Bordering on Bullying

As a dedicated viewer of the popular reality television show “Dance Moms” (though not necessarily a proud one), I was familiar with Jojo Siwa’s work as a dancer before she became an Internet sensation. Having followed her growth on the show before she left to pursue other opportunities, I’ve seen her become the subject of unwarranted hate.

People across the Internet have called Siwa everything from “cringey” and “obnoxious” to “bratty” and “disgusting”– Justin Bieber even took to Instagram to tell her to burn her car. Those who criticize her immaturity must realize that it is just as fruitless to call out “Sesame Street” or “Dora the Explorer” for being overly-simplistic as it is to pointlessly attack Siwa for not appealing to an older audience.

Siwa should be commended for the positive and innocent YouTube videos, songs and social media posts that she produces. Given that the Internet is full of negative influences, Siwa provides a role model to young girls who might otherwise see wearing full faces of makeup and having a boyfriend by age ten as the norm– or worse, see drugs and sex as appropriate activities for preteens.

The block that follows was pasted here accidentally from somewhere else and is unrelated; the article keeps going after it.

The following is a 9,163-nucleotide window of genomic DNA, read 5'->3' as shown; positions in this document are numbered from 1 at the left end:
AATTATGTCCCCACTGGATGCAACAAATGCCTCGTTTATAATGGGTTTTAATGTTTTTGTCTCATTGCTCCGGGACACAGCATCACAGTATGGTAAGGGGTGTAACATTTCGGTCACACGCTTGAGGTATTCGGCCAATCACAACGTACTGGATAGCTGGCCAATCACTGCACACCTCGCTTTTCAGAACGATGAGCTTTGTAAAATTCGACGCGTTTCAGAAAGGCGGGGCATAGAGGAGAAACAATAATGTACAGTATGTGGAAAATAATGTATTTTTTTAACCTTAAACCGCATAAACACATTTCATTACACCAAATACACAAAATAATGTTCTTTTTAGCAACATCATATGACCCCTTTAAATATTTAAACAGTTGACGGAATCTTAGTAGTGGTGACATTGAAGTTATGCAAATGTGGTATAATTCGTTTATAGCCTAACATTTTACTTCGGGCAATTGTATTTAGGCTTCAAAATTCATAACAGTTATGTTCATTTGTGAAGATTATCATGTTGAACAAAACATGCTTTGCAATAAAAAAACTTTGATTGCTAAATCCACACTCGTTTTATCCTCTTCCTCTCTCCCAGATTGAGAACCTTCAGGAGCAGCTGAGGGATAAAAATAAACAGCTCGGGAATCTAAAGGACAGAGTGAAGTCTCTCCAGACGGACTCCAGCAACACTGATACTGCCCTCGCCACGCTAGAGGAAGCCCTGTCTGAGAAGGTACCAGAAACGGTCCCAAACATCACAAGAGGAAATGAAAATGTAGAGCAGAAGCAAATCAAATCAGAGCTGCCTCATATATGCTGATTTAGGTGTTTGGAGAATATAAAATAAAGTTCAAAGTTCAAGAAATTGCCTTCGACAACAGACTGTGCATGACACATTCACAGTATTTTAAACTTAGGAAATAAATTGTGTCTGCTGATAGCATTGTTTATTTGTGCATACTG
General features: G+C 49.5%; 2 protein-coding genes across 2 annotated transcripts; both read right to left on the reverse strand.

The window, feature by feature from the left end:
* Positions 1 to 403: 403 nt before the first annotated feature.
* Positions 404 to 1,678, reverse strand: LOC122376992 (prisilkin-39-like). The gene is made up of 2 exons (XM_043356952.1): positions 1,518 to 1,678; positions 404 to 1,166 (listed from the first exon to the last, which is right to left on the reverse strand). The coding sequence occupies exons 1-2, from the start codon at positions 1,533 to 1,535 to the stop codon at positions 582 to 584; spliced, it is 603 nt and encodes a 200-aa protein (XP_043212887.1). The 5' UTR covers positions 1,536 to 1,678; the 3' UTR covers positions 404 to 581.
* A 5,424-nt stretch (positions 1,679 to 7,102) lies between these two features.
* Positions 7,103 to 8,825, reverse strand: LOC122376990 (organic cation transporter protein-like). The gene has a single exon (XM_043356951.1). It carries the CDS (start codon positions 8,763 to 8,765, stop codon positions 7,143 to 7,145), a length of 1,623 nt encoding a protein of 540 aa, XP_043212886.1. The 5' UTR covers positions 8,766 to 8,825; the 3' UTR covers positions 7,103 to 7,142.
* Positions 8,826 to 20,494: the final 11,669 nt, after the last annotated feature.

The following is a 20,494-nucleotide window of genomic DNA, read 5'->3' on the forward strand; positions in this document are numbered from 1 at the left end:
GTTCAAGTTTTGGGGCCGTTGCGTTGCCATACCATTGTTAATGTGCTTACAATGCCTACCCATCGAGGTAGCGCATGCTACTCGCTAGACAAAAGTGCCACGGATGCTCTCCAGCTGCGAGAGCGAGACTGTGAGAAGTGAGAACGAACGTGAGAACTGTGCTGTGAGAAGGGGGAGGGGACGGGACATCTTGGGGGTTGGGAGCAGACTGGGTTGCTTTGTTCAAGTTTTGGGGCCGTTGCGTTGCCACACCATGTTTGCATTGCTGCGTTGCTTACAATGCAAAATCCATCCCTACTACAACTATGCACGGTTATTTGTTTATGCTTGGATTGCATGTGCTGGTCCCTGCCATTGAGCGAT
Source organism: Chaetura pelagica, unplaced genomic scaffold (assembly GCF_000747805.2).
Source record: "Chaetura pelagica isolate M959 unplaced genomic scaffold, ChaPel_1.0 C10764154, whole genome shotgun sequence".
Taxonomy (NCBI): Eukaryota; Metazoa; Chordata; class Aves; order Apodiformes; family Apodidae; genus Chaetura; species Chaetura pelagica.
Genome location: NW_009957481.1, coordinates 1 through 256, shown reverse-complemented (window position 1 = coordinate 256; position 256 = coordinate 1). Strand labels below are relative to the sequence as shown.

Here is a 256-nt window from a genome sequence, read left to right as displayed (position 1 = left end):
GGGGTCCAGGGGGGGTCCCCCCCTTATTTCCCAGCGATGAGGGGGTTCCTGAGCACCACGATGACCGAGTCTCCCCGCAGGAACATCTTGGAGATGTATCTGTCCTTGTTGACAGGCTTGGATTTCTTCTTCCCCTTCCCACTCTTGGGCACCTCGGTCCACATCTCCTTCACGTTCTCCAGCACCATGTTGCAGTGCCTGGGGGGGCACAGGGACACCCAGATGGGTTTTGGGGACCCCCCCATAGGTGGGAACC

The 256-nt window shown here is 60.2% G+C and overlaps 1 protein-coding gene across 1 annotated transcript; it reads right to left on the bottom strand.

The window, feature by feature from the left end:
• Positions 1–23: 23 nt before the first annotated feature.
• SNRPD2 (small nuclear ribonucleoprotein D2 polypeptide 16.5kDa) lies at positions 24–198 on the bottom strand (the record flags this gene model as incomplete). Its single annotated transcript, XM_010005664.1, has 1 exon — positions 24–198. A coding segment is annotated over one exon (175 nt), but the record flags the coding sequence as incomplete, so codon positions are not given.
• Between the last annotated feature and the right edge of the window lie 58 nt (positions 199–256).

If I were a parent, I would rather have my child be a fan of Siwa than of a star like 14-year-old Tik Tok star and YouTuber Danielle Cohn. Siwa may be loud and flamboyant, but her content ultimately promotes being true to oneself. While Cohn has a right to act and dress however she wants, the way that she has presented herself to such a large fan base sends a message that might pressure other 14 year olds to feel the need to post pictures with minimal clothing or mid-makeout session.

Regardless of their actions, the amount of hate toward Siwa, Cohn and other young figures is completely inappropriate. In general, living in a digital era has made it so much easier to visibly hate on celebrities. This is a larger issue in itself, but when children become the punch lines of jokes and the targets of incessant teasing, something needs to change.

Young stars have always been subject to industry criticism, a major factor as to why so many of them have not made the most graceful transition to adulthood. In a society where social media makes it easy to search up Jojo Siwa memes on Instagram or “Why I hate Millie Bobby Brown” compilation videos on YouTube, it will sadly not be surprising to see the “child star gone bad” phenomenon worsen in coming years.

It is difficult to grow up in front of millions of people. Child stars will mess up by making a poor outfit choice or a cringey comment, things all children, famous or not, will do at some point. When the public continues to scrutinize the every move of famous adolescents, it is unfairly damaging to the morale of kids who might not be able to cope with the criticism with the same degree of maturity as an adult.